Newsletter 11th October 2020

Today is the Twenty Eighty Sunday of the Church’s year.

Best wishes to the new First Communion Group who started their classes yesterday and thanks to the parents for all their help.

I have sent round a note regarding the Confirmation classes.

Tuesday of this week is the feast of St. Edward the Confessor, the great English Saint who is buried in Westminster Abbey.

Thursday is the feast of St. Teresa of Avila. We have visited her convent during some of our visits to Spain. Some of your will know the story of the strange shadow in the Convent – I must tell you the story sometime.

I would appreciate some help regarding outstanding baptisms and marriages. I have the initial paperwork for some of these, but I do not know if you still wish to proceed on an alternative date.  Please contact me so that we can meet and arrange everything. A reminder that the new rules limit baptisms to 6 people in the Church, including the child, and weddings are now limited to 15.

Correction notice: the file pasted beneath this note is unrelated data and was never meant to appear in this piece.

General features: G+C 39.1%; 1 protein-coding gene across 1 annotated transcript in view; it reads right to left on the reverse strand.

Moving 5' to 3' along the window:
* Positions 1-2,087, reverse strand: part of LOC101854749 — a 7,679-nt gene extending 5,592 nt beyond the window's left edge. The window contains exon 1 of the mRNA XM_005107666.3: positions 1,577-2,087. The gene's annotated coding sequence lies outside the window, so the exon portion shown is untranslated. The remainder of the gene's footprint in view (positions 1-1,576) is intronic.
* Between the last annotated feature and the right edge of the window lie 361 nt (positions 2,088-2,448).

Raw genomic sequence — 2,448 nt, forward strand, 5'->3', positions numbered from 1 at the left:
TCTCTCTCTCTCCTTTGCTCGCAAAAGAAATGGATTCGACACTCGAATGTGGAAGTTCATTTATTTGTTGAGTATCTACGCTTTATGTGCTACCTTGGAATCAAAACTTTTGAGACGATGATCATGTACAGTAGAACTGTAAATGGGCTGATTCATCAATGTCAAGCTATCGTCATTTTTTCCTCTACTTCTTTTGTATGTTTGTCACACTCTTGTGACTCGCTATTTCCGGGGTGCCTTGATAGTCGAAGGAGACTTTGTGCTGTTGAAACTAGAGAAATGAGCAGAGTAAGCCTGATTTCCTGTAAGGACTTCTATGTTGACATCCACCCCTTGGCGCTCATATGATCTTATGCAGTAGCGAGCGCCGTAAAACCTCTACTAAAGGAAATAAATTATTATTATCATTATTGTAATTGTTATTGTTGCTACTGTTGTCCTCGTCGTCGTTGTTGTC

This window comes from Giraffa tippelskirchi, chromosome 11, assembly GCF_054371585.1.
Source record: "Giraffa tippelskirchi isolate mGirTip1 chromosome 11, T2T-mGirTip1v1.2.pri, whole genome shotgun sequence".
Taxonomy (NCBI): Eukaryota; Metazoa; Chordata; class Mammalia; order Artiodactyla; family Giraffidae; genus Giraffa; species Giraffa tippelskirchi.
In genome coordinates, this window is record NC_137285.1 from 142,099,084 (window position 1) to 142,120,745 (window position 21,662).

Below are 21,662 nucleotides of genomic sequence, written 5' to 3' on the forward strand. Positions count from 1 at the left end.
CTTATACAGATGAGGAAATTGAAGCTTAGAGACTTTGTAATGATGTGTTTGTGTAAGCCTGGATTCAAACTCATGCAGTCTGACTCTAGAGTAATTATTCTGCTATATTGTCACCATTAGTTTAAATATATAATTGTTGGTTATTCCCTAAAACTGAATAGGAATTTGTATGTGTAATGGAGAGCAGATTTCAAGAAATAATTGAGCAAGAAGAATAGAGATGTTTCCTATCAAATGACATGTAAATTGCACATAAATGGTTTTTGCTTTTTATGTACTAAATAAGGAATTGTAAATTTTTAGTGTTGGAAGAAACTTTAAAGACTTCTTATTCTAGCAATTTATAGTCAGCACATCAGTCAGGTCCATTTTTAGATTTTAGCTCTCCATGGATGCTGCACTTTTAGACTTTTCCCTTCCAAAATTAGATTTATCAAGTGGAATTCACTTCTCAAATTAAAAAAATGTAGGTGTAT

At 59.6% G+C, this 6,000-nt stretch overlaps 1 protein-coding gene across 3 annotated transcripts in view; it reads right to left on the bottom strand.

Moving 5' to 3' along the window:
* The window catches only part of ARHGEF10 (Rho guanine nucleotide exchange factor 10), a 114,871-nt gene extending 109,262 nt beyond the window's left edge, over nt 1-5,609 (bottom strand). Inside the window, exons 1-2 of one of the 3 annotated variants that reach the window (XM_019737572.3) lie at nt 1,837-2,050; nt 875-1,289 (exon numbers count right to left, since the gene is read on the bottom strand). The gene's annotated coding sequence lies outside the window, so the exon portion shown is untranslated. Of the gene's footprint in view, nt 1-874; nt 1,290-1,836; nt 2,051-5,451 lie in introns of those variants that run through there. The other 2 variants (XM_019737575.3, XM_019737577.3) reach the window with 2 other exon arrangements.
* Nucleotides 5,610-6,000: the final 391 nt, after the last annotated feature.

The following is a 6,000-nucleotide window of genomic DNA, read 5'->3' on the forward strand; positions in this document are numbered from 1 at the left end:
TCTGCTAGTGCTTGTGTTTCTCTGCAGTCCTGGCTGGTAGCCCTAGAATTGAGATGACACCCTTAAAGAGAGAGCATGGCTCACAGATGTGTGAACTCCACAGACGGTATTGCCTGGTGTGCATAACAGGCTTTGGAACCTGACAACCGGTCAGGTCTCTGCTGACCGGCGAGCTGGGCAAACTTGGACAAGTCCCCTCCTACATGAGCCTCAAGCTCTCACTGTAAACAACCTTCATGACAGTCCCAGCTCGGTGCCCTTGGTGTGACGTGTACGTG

Something from St. Teresa this week and I hope you will not mind that it is in Spanish:

Nada te turbe, nada te espante

Todo se pasa, Dios no se muda;

La paciencia todo lo alcanza;

Quien a Dios tiene nada le falta

Solo Dios basta.

At this time of year, I would normally be packing my papers for a visit to the College in Spain. I am pleased to tell you that eighteen students began the course this year. Please remember to say a prayer for them all.

Once again, I have been cooking some fennel. It is good to remove the tough outer leaves, slice the remainder and cook until just soft. Make a bechamel sauce and add some cheese. Pour over the fennel and bake into the over until it starts to brown. (one of my veggie nieces thinks that this is wonderful.)

With the many road closures and the eternal traffic congestion, I make my way about by train rather than car. There are some curious inter-changes at Peckham Rye and Tulse Hill.

A poem today from Betjeman about the Church Mouse:

Here among long discarded cassocks

Damp stools and half-split open hassocks,

Here where the Vicar never looks

I nibble through old service books.

My new patch of grass has grown well and I  have been able to cut it a couple of times. There are further patches that require attention in due course.

Best wishes to you all, Monsignor Nicholas Rothon

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